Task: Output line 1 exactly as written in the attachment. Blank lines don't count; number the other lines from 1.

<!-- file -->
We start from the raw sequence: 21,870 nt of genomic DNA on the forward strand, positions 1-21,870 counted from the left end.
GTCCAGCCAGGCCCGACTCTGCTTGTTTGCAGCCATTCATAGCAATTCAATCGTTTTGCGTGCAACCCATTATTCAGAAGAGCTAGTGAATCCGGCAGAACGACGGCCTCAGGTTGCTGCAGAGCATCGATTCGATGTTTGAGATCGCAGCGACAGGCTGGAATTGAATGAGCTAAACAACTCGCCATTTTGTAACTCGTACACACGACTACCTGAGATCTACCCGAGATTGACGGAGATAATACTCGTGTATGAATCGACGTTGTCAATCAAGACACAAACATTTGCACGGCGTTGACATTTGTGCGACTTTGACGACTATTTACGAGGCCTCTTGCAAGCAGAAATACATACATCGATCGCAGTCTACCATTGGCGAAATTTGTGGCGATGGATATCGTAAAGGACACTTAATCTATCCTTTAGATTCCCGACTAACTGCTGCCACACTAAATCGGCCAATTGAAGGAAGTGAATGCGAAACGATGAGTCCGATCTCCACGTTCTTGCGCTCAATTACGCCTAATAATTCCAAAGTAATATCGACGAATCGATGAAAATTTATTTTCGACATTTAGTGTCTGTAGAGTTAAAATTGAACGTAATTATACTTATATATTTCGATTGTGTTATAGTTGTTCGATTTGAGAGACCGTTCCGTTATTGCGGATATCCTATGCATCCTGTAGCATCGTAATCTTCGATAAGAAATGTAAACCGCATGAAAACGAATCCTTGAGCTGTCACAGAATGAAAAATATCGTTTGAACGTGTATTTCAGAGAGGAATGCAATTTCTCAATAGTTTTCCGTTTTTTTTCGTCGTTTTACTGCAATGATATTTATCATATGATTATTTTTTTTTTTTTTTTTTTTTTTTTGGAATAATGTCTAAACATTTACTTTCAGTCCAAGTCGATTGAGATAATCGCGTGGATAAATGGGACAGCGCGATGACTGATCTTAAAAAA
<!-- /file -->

We start from the raw sequence: 21,870 nt of genomic DNA on the forward strand, positions 1-21,870 counted from the left end.